The World's Largest Photographs

From 1950 to 1990, Coloramas greeted millions who passed through New York City's Grand Central Terminal, presenting an idealized image of postwar America. Created by the Eastman Kodak Company, the colossal eighteen feet high and sixty feet wide backlit color transparencies represented a technological leap in the world of marketing and projected an image of an abundant, prosperous, and scientifically advanced America. However, for all the optimism suggested in the images, one sees none of the realities of a society divided harshly along racial and socio-economic lines and the civil unrest that it produced. As curator Alison Nordström notes, Coloramas "served to manifest and visualize values that even then were misunderstood as nostalgic and in jeopardy, salvageable only through the time-defying alchemy of Kodak cameras and film."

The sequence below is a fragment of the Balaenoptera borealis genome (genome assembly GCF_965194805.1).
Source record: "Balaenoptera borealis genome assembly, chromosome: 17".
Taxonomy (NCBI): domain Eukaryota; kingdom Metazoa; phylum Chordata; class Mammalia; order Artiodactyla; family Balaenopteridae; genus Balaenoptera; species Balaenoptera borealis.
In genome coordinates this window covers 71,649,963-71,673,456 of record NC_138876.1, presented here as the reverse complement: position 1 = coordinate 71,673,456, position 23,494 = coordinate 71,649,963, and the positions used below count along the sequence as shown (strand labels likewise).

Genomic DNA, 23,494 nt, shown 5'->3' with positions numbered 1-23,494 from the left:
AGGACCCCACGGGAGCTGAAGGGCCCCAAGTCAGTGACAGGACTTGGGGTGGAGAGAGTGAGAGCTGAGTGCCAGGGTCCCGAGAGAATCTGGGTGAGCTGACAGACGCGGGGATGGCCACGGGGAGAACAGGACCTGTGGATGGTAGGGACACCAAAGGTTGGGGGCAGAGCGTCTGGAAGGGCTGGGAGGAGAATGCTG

This exhibition features a selection of large-scale photographs made from the more than five-hundred original transparencies, providing a view of the optimism and prosperity of certain segments of American society during the second half of the twentieth century.

Organized by the George Eastman Museum


FREE PUBLIC LECTURE: Wednesday, October 5, 5:30-6:30 pm, Weiss Center for the Arts, #235


"Dreaming in Color: The Kodak Colorama and American Ideas"

Alison Nordström, Guest Curator